Recently, I went to my daughter’s kindergarten, end of the year, parent-teacher conference. It was something we eagerly anticipated since Maddie has had trouble with reading. We spent a lot of time working with her at home, and I wanted feedback on how she was doing.
Maddie went to an awesome preschool, with all the important accreditations, for three years. After three years of trying to teach her the alphabet in preschool, we went into kindergarten with the thought that she just wasn’t ready. “This will be the year,” we thought. And we were reassured this would be the case. “Stop comparing her to your other children!” Resounding advice from everyone. The same advice I give others, of course. But who among us takes their own advice?
At the fall conference, I made my concerns clear. “She is where an average kindergartener would be expected to be.” Okay, if her teacher says so, it must be, right? As the year went on, it seemed we had to do tons of work for a tiny bit of progress. Finally, by Christmas she seemed to have most of her letters down. In the New Year, we started to learn sight words : “a”, “go”, “is”, etc. These were a struggle each and every time. But my little wanna-be-reader kept at it. We did make a little forward progress. We were happy we could help her in any way. And now, the spring conference:
“I am really happy with Maddie’s progress this year,” the teacher tells me. “Mrs. S also states she is progressing well.”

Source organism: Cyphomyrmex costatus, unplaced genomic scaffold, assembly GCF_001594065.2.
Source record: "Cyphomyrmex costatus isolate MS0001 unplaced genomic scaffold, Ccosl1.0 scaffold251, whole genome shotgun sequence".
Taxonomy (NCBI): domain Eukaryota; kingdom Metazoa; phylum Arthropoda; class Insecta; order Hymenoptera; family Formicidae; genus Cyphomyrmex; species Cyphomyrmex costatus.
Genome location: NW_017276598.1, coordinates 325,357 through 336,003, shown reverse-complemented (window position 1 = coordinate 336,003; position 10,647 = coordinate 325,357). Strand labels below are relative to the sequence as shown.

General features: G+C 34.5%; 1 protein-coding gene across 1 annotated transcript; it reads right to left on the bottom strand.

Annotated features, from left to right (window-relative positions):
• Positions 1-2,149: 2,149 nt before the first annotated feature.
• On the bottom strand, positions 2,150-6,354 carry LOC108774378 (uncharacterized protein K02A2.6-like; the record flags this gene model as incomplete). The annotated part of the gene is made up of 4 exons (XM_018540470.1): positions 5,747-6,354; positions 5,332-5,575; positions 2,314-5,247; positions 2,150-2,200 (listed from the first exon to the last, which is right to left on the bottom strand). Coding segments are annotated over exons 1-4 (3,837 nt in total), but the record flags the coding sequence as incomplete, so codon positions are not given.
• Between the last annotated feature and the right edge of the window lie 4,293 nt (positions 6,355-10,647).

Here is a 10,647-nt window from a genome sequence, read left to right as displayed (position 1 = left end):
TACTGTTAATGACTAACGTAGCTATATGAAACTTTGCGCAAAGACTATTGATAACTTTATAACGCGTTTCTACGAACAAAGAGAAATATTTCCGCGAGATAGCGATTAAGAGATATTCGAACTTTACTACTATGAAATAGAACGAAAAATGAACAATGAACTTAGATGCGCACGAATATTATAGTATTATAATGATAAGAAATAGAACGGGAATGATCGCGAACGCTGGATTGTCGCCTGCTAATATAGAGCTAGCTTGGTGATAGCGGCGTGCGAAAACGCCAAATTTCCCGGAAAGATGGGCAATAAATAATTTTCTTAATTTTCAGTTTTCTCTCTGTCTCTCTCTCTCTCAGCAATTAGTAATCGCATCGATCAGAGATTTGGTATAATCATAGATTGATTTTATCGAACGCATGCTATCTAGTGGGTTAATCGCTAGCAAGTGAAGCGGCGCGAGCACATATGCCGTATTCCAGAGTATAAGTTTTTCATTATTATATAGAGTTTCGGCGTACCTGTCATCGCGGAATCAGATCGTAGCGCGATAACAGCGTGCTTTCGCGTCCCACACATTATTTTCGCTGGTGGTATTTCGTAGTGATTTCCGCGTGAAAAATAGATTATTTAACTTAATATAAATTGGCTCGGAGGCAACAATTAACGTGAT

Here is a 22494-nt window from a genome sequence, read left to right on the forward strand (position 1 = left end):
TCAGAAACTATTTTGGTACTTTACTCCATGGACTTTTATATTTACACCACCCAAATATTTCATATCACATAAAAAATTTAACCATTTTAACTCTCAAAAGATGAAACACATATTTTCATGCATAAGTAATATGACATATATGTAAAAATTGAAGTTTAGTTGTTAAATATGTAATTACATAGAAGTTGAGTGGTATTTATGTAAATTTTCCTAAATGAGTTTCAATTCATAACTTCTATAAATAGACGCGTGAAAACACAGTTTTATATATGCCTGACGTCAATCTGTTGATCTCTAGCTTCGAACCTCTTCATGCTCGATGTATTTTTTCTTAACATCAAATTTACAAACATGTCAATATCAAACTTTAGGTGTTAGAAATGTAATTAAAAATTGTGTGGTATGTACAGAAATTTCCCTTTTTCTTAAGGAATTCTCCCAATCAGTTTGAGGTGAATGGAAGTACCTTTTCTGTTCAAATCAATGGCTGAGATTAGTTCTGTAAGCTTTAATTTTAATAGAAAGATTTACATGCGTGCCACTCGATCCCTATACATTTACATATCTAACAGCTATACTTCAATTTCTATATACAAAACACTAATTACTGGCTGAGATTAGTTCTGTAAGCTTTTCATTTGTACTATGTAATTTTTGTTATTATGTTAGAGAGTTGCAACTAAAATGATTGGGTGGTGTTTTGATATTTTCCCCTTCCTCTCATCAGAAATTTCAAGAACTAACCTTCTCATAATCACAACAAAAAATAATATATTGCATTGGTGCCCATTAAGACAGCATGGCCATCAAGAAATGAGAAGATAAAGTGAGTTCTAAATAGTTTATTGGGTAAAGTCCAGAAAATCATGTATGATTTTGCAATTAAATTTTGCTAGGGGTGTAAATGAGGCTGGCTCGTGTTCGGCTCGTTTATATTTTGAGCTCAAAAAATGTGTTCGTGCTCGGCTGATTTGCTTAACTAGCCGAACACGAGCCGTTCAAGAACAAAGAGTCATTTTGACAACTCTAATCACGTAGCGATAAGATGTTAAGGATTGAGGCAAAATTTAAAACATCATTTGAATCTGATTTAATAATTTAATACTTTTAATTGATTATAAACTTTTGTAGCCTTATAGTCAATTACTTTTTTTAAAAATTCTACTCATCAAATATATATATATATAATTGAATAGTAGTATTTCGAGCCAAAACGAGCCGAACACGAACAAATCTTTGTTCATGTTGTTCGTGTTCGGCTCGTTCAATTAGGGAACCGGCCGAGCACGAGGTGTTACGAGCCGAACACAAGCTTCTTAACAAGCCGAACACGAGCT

“Who is Mrs. S?”
“The reading specialist.”
“What reading specialist?”
“Maddie has been getting pulled out of class four days per week for half an hour to work with the reading specialist this year.”
The floor is dropping out from beneath me.
“How long has this been going on? Are other students working with the specialist?”
“It has been all year. There are three students getting extra help from our class. In the fall, we will reassess her and decide her needs for first grade.”
I’m going to throw up.
There are twenty four students in the class. And it is May 12th . And no one told me about this – all year. I am thrilled she is getting extra help but now I’m thinking : she gets extra help at school, she gets extra help at home. This child is working so hard and no one has told me there is a problem.
I feel like a failure as a parent. She wants to read so badly, and gets so frustrated that she cries, people. Was I just not paying enough attention?
I start thinking back to the conversations of the past, before medical school. Talking to people about children with labeled with learning disabilities, we conjectured it was likely that the parents weren’t working hard enough with the children or, that the child wasn’t applying themselves. It was a behavioral problem. That was it. The label was a thing we used for convenience.
Being a pediatrician, I am aware of the science behind learning disabilities and developmental delays. Being a mother, I now get to be aware of the day-to-day battles that are faced. She can’t do math, because there are word problems. Science, social studies, health…they all require reading. Games we play at home, reading. The voracious desire to know what all those stories in her storybooks on her shelves… Her sister, spelling secrets to us. So unfair.
Due to my training, my awareness is heightened. We are in a privileged position of getting her formally evaluated and getting help over the summer. It likely was too soon before. But the bottom line is, I felt something was wrong. Call it mother’s intuition. I knew, as a mother, instinctually. In fact, I teach the medical students and residents, “If a mother tells you something is wrong with her child, listen. She is right.”
I am finally taking my own advice.